International Society for Krishna Consciousness (ISKCON)
International Society for Krishna Consciousness (ISKCON)
Hindu bhakti yoga religious group. The International Society for Krishna Consciousness (ISKCON) was founded in 1966 by A. C. Bhaktivedanta Swami Prabhupada (1896-1977), who migrated to the United States at the age of 70, soon after the passing of new immigration laws allowing the migration of Asians into America. During his adult life as a businessman, Prabhupada was initiated into Krishna Consciousness as a member of the Guadiya Matha Mission in Calcutta. Krishna Consciousness is a popular term given the revival movement founded by Chaitanya Mahaprabhu (1486-1534?), who taught intense devotion to the deity Krishna. Devotional activity was centered upon public dancing and chanting and temple worship before the statues of Krishna. Most characteristic of the movement was the repetition of the Hare Krishna mantra:
Hare Krishna, Hare Krishna Hare Hare, Krishna Krishna Hare Rama, Hare Rama Hare Hare, Rama Rama.
In traditional Hindu teachings, Krishna and Rama are avataras, or incarnations of the god Vishnu, and those who worship Vishnu as their primary deity are called Vaishnavas (one of the three large religious groups in India). Bhakti yoga is the name given to the practice of following a path to God primarily through devotional activity.
Prabhupada was told by his guru, Bhaktisiddhanta Sarasvati Goswami, to prepare himself to take Krishna devotion to the West. Krishna Consciousness had actually been introduced into the United States soon after the beginning of the twentieth century by another teacher from Bengal, Baba Bharati, but his organization died out soon after he returned to India. Soon after his arrival, Prabhupada began anew the task of introducing Krishna Consciousness to Westerners. He settled in New York City and soon established a following among young people, many of whom had flocked to New York as part of the social upheaval of the sixties. He had already published translations of the first three volumes of the Bhagavad Purana, and soon after he developed a following he published other important books of the tradition, the Bhagavad-gita As-It-Is and the Caitanya-caritamrita.
The groups became well known in the early 1970s. Members adopted Indian garb and attracted attention on the street, dancing, chanting, and distributing literature. As the anticult movement developed in the mid-1970s, they became a major target of deprogrammings.
In the early 1970s Prabhupada appointed a governing body commission (GBC) to manage his growing international society and to oversee ISKCON after his death. The GBC was made up of the initiating gurus who had been installed in the various areas to which the movement had spread, as well as other prominent leaders. Through the 1980s it had to deal with attacks on the movement from outside as well as internal disputes over successorship. Several top leaders of the society, who were serving as gurus after Prabhupada's death, gave up their vows which caused significant turmoil within ISKCON as well as public embarrassment. The guru of a large Krishna community in West Virginia, Kirtananda Swami, was excommunicated from ISKCON for ethical and religious violations in 1986, and was later jailed for federal crimes.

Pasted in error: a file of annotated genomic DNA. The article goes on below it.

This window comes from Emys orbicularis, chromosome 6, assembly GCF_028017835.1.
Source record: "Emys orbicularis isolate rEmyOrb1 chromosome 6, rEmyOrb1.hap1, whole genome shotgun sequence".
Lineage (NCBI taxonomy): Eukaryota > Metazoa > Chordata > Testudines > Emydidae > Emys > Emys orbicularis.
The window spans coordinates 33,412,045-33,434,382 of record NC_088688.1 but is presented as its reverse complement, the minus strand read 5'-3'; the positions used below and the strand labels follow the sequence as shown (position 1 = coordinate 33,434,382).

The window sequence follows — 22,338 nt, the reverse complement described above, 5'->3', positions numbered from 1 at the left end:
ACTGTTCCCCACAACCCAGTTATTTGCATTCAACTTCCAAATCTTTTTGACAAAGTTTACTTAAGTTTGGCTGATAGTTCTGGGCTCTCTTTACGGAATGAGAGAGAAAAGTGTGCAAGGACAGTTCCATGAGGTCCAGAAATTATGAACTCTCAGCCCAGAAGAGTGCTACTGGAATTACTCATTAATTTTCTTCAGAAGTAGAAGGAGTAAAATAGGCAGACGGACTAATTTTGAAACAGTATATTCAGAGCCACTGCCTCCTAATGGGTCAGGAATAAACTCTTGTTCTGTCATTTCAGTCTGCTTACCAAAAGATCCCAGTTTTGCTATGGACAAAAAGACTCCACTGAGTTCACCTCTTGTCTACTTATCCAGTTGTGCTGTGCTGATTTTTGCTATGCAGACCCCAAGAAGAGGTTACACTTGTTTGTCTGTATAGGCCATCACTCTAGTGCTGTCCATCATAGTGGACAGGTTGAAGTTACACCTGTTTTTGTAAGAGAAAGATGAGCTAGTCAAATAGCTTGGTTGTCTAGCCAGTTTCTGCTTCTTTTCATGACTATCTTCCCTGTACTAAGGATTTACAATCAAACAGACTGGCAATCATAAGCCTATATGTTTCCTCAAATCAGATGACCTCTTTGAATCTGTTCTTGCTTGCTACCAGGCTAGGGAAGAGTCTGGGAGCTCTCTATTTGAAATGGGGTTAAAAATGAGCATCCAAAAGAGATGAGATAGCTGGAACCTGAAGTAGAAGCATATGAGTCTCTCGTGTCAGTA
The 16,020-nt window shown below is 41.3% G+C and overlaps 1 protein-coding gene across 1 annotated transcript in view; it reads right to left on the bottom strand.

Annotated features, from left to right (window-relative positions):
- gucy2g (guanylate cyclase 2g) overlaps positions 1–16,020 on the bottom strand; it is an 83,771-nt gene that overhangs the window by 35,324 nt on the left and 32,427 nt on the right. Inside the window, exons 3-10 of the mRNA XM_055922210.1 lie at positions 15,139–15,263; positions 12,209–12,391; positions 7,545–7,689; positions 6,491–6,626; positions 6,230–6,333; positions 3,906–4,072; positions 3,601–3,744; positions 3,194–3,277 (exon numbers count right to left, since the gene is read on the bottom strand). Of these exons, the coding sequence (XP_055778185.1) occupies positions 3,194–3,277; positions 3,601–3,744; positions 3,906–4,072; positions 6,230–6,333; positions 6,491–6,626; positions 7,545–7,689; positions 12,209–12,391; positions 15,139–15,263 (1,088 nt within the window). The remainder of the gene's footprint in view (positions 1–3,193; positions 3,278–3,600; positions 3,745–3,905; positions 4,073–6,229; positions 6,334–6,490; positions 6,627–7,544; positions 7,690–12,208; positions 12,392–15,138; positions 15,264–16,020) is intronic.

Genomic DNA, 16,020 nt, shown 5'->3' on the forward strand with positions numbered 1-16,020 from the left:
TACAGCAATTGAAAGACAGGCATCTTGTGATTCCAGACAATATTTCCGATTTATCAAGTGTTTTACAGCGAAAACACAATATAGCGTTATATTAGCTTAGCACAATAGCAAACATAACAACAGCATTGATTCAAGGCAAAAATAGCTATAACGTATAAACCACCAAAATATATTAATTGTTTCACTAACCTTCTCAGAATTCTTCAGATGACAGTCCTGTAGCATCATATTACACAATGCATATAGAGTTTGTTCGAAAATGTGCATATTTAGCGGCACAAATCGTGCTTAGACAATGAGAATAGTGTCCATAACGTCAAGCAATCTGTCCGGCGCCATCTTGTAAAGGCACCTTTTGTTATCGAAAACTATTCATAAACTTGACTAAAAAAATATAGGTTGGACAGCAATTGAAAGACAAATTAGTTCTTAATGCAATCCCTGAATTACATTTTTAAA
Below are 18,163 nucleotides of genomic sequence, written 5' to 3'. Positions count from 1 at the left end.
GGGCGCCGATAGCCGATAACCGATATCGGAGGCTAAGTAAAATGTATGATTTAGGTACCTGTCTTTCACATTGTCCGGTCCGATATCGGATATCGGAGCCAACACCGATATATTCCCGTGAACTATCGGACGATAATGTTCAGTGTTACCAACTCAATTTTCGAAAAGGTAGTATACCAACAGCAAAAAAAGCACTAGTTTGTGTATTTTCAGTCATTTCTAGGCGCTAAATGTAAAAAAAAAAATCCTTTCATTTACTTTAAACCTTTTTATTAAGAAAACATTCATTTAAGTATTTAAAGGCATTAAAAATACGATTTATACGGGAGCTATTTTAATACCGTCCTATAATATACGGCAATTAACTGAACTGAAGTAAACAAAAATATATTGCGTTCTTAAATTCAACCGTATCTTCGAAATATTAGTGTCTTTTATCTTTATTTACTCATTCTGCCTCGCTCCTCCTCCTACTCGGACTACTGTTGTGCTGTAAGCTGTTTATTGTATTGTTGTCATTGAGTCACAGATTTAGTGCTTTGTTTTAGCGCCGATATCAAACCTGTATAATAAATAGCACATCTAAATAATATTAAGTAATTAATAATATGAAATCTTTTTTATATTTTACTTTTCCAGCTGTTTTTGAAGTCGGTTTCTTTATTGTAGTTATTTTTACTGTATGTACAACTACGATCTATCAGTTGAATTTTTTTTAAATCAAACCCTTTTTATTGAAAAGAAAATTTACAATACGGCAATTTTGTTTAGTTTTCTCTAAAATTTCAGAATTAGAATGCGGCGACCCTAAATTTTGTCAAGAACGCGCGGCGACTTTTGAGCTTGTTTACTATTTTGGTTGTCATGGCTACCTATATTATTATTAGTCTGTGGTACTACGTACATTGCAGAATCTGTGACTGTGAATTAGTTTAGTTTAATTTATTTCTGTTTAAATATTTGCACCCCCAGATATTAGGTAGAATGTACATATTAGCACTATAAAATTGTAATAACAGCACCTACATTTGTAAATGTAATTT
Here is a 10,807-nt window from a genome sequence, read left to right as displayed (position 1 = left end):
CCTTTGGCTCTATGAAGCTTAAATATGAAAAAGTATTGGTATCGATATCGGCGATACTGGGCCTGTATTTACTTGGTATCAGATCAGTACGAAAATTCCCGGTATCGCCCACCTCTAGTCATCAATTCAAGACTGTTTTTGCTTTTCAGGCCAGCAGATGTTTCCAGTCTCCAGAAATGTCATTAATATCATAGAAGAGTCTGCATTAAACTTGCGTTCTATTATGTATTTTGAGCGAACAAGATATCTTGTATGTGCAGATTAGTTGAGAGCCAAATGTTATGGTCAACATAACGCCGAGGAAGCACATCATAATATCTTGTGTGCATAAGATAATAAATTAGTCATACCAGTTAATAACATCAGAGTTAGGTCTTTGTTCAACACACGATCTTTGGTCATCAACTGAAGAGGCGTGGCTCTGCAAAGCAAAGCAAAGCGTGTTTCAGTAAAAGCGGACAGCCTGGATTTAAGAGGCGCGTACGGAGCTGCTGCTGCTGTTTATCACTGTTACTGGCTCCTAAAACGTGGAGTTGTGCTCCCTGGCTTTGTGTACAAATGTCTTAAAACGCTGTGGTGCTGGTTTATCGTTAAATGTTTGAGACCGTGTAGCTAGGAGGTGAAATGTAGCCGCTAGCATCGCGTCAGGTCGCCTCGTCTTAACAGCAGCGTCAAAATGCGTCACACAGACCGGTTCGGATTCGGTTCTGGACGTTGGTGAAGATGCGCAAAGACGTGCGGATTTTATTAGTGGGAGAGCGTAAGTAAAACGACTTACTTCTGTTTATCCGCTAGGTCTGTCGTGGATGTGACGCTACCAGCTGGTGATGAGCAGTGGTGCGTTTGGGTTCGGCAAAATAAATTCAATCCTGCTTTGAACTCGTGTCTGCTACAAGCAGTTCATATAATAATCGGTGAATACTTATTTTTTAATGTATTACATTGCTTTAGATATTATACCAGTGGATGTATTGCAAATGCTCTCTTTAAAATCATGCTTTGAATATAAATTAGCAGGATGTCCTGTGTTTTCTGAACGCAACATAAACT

In the early 1990s the community had a multimillion dollar judgment (awarded at the height of the anticult struggles) overturned and then settled out of court. The judgment in the Robin George case had threatened to close several temples in the US and Canada. In the meantime, the movement spread internationally and now has centers in more than eighty countries. In the United States it has three thousand core members, full-time Krishna devotees, but is also supported by many thousands of congregational members, approximately half of whom are within the Indian American community.
Nominal headquarters from what has become a decentralized movement is at the ISKCON International Communications Office, 10310 Oaklyn Dr., Potomac, Maryland, 20854. Its primary magazine, Back to Godhead, can be reached at P.O. Box 430, Alachua, Florida, 32616. Website: http://www.iskcon.com.
Gelberg, Steven, ed. Hare Krishna, Hare Krishna. New York: Grove Press, 1983.
Knott, Kim. My Sweet Lord. Wellingsborough, England: Aquarian Press, 1986.
Prabhupada, A. C. Bhaktivedanta Swami. Bhagavad-Gita As It Is. New York: Bhaktivedanta Book Trust, 1972.
"International Society for Krishna Consciousness (ISKCON)." Encyclopedia of Occultism and Parapsychology. . Encyclopedia.com. 17 Jul. 2018 <http://www.encyclopedia.com>.
"International Society for Krishna Consciousness (ISKCON)." Encyclopedia of Occultism and Parapsychology. . Encyclopedia.com. (July 17, 2018). http://www.encyclopedia.com/science/encyclopedias-almanacs-transcripts-and-maps/international-society-krishna-consciousness-iskcon
"International Society for Krishna Consciousness (ISKCON)." Encyclopedia of Occultism and Parapsychology. . Retrieved July 17, 2018 from Encyclopedia.com: http://www.encyclopedia.com/science/encyclopedias-almanacs-transcripts-and-maps/international-society-krishna-consciousness-iskcon
Modern Language Association
The Chicago Manual of Style
American Psychological Association
International Society for Krishna Consciousness
"International Society for Krishna Consciousness." The Concise Oxford Dictionary of World Religions. . Encyclopedia.com. (July 17, 2018). http://www.encyclopedia.com/religion/dictionaries-thesauruses-pictures-and-press-releases/international-society-krishna-consciousness
"International Society for Krishna Consciousness." The Concise Oxford Dictionary of World Religions. . Retrieved July 17, 2018 from Encyclopedia.com: http://www.encyclopedia.com/religion/dictionaries-thesauruses-pictures-and-press-releases/international-society-krishna-consciousness